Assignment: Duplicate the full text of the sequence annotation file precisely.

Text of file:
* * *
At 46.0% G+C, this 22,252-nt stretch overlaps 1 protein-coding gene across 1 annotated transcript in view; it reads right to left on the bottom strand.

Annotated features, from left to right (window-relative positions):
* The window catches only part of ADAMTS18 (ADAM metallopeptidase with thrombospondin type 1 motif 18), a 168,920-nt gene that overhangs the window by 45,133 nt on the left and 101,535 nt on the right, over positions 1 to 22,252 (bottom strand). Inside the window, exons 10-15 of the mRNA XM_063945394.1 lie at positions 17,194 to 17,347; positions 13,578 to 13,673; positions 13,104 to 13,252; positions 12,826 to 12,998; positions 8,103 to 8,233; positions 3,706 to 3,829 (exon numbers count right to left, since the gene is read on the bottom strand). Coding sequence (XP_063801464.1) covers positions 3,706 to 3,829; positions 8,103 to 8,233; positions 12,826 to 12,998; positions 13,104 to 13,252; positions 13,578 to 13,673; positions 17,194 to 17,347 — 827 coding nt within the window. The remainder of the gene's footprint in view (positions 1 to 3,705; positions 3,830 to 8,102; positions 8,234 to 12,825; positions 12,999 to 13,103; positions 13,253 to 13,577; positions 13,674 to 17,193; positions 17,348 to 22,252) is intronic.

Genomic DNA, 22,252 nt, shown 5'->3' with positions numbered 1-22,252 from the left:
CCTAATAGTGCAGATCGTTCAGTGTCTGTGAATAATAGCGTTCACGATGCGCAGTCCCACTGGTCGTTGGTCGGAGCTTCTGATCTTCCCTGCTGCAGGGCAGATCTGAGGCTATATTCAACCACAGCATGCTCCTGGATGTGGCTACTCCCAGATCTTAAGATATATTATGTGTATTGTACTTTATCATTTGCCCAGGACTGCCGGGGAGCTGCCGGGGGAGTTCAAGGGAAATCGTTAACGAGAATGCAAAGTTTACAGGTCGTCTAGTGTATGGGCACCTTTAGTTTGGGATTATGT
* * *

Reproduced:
At 46.0% G+C, this 22,252-nt stretch overlaps 1 protein-coding gene across 1 annotated transcript in view; it reads right to left on the bottom strand.

Annotated features, from left to right (window-relative positions):
* The window catches only part of ADAMTS18 (ADAM metallopeptidase with thrombospondin type 1 motif 18), a 168,920-nt gene that overhangs the window by 45,133 nt on the left and 101,535 nt on the right, over positions 1 to 22,252 (bottom strand). Inside the window, exons 10-15 of the mRNA XM_063945394.1 lie at positions 17,194 to 17,347; positions 13,578 to 13,673; positions 13,104 to 13,252; positions 12,826 to 12,998; positions 8,103 to 8,233; positions 3,706 to 3,829 (exon numbers count right to left, since the gene is read on the bottom strand). Coding sequence (XP_063801464.1) covers positions 3,706 to 3,829; positions 8,103 to 8,233; positions 12,826 to 12,998; positions 13,104 to 13,252; positions 13,578 to 13,673; positions 17,194 to 17,347 — 827 coding nt within the window. The remainder of the gene's footprint in view (positions 1 to 3,705; positions 3,830 to 8,102; positions 8,234 to 12,825; positions 12,999 to 13,103; positions 13,253 to 13,577; positions 13,674 to 17,193; positions 17,348 to 22,252) is intronic.

Genomic DNA, 22,252 nt, shown 5'->3' with positions numbered 1-22,252 from the left:
CCTAATAGTGCAGATCGTTCAGTGTCTGTGAATAATAGCGTTCACGATGCGCAGTCCCACTGGTCGTTGGTCGGAGCTTCTGATCTTCCCTGCTGCAGGGCAGATCTGAGGCTATATTCAACCACAGCATGCTCCTGGATGTGGCTACTCCCAGATCTTAAGATATATTATGTGTATTGTACTTTATCATTTGCCCAGGACTGCCGGGGAGCTGCCGGGGGAGTTCAAGGGAAATCGTTAACGAGAATGCAAAGTTTACAGGTCGTCTAGTGTATGGGCACCTTTAGTTTGGGATTATGT